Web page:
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It is very interesting of how things are remembered and not. In my reading of several statements not only on this forum and threads, but in books, etc., I am understanding [and to most readers as well that for the mainstay, HIH Alexandra chose NOT to be involved in court interfaces, and stuck primarily to herself, her family, [in the role of mother], and was anything from most reports of how most other Imperial Tsar's wives were. So, this leads me to wonder all the more about those who state presently what they do about HIH Alexandra. Letters aside, what she actually did, and on a daily basis, points exactly to how and with whom her life revolved around. Remember, this was one of the main issues the people had with her, that she was more or less, an invisible part of court interchanges, functions, etc. She however was involved foremost in charitable understandings, and that of the Russian Orthodox Church. Of course she had her private thoughts, and was certainly entitled to them. Like any family member, she probably discussed what she wished. Nothing wrong with that. Every member of every family does that. Most importantly, she was a 'private person' when it came to her emotions. HIH Alexandra was not a person who was without poise, and how to conduct herself in public, or with others. It is careless to typify her as being anything but poised, intelligent and most regal !

IF HIH Alexandra was the way many think she was, in terms of being the opposite of how to conduct her station, etc., how on earth would she take the reigns or dictate her will? This in itself would have been noted immediately.

People don't change so drastically, especially for all the years HIH Alexandra took to herself, along with her illnesses, it did not allow her to involve her much in most issues of court life, or politics for that matter. Her whole life, and focus was her children, and of course the next heir to the throne. Here of course, she had the right to rightfully stand up for her son, and his future. Her thoughts of Russia was of great love. Belochka is quite right, when she wept privately, she wept for Russia. She was not Russia's enemy, quite the contrary !

Anyway, for all of us here, it is more of less conjucture of what we thought she did or did not do.
But based on everything put together of her profile, imho, it is what I come up with to date.

Tatiana+
A very good message, Tatiana+.
Thanks. Ordino

11
The Final Chapter / Re: Realistically, was escape possible?
« on: May 16, 2006, 06:02:20 AM »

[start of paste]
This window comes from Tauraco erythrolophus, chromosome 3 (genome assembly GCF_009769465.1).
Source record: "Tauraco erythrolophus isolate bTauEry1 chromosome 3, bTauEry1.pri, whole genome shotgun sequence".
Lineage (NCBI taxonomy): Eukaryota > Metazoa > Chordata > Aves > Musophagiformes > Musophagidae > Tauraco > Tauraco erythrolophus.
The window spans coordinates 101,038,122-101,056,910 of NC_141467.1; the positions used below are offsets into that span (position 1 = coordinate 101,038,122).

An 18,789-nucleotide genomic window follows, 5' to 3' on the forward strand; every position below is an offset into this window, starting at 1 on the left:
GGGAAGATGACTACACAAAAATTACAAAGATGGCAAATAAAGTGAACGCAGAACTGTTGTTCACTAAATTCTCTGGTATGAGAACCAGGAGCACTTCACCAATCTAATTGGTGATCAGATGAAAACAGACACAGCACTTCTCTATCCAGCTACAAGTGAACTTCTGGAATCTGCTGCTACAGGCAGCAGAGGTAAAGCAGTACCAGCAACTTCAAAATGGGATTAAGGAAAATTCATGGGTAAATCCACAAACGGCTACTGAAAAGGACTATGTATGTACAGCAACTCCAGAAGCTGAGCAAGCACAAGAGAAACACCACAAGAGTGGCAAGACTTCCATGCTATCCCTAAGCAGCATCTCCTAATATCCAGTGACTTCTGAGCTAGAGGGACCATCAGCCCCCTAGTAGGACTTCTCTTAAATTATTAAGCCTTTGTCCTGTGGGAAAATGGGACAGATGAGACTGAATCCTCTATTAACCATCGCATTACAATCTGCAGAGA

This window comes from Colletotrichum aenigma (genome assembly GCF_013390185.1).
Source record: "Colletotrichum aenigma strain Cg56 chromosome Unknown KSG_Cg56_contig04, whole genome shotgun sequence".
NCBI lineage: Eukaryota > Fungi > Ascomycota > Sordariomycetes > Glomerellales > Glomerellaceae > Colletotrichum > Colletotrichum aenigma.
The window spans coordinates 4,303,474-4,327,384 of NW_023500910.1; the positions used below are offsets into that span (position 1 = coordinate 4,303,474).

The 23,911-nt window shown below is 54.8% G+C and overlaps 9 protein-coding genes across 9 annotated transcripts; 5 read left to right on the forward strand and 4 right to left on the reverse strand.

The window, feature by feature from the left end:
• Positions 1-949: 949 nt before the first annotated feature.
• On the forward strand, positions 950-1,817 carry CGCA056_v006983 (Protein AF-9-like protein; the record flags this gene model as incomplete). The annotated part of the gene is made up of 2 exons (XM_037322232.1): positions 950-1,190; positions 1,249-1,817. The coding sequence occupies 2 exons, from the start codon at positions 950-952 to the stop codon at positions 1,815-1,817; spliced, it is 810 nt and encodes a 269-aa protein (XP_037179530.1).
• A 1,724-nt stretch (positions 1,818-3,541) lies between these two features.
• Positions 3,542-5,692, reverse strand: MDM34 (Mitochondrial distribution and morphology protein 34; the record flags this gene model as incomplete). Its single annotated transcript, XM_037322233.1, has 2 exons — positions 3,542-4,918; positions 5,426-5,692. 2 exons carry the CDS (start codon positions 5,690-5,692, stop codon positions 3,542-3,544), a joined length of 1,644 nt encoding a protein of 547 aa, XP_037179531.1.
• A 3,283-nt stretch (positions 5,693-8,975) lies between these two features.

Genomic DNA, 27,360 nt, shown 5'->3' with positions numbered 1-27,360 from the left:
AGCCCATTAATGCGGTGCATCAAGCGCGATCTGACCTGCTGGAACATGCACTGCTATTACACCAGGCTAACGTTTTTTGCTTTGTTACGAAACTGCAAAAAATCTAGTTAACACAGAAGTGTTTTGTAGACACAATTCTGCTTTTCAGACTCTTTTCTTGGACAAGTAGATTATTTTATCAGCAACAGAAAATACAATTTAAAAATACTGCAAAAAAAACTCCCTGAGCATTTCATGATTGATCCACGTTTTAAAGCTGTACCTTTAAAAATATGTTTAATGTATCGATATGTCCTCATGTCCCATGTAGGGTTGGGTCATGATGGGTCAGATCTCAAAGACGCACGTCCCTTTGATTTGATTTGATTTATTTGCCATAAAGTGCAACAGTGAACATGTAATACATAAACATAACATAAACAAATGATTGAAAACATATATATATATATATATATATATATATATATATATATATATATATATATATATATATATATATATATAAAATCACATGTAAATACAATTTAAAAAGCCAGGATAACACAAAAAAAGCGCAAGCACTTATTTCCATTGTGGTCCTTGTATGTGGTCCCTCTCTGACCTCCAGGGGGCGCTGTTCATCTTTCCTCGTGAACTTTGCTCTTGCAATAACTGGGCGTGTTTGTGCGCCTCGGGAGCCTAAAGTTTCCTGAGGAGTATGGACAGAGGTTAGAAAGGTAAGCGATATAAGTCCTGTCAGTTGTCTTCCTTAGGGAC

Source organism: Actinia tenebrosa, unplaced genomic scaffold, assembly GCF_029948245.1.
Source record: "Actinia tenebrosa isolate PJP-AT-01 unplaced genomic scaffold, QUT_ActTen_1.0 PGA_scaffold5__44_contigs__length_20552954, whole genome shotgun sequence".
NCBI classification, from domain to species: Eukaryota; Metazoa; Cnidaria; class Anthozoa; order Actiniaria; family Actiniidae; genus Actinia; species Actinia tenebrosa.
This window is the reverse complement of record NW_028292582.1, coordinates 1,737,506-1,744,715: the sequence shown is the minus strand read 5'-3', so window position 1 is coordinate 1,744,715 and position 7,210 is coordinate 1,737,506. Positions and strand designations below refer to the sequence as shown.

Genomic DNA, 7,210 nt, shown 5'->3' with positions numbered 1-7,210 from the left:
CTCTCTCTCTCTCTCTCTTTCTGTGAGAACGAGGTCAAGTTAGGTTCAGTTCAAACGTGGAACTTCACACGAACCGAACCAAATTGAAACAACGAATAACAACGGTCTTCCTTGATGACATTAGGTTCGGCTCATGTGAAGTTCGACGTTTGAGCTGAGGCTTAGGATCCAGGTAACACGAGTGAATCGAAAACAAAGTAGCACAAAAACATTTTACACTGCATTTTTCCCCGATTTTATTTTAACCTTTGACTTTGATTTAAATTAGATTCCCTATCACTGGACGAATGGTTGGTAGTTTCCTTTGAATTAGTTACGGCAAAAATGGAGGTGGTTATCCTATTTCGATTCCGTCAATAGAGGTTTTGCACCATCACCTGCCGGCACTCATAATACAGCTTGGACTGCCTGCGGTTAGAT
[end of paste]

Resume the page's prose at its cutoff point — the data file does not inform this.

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No names, no records...so what makes them actually exsist in the first place ?
Well, can you imagine Yurosky making a perfect list of the soldiers at Ipatiev House, with names, ay ges and dates and saying at the end, "oh by the way, just the night of 16th to 17th this man, and this mas ( of course with the names, patronimics and surnames), were missing.
I cannot imagine this and donīt forget the revolution, the war, the caos. So, it will be interesting if at least two soldiers were missing those days.
Thanks. Ordino

12
The Final Chapter / Re: Pandemia  of Influenza in 1918
« on: May 15, 2006, 06:58:57 AM »
Quote
Thanks for the interesting information, itīs great. Please Phil Tomaselli about the scores of British Foreign Office and War Office files about Siberia. There were any comment about a rare or unknown disease when the Russian soldiers from the front come back to Siberia?. I rebember, not very well, that Doctor Derevenko visited the wife or a relative of a bolchevik offcial because she was ill. May be the Flu was in Siberia but they did not know it. Thanks. ordino
Any idea about this question??
Thanks. Ordino

13
The Final Chapter / Re: Realistically, was escape possible?
« on: May 15, 2006, 06:51:40 AM »
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Quote
:oVery interesting topic indeed!!! I have a lot of military training and experience. So, in my opinion of rescue and escape being possible........ I would say logistically is a nightmare. Impossible well, no. After reading the numerous posts here I can appreciate the pros and cons of the opinions being expressed.

I know that in 1917 there were no special forces, etc. But, if planned right and if one had the daring it could be done. Very risky though. Secrecy and extensive training would also play a major role in the sucess of the mission. The time needed to train men for a mission like that is also taxing and almost impossible in that time frame and period because timing and execution would be a big factor in the outcome. You would need a lot of fresh reliable intel too. Without it well, then it IS impossible. I'm just trying to break it down a little here so that even a layman would appreciate it.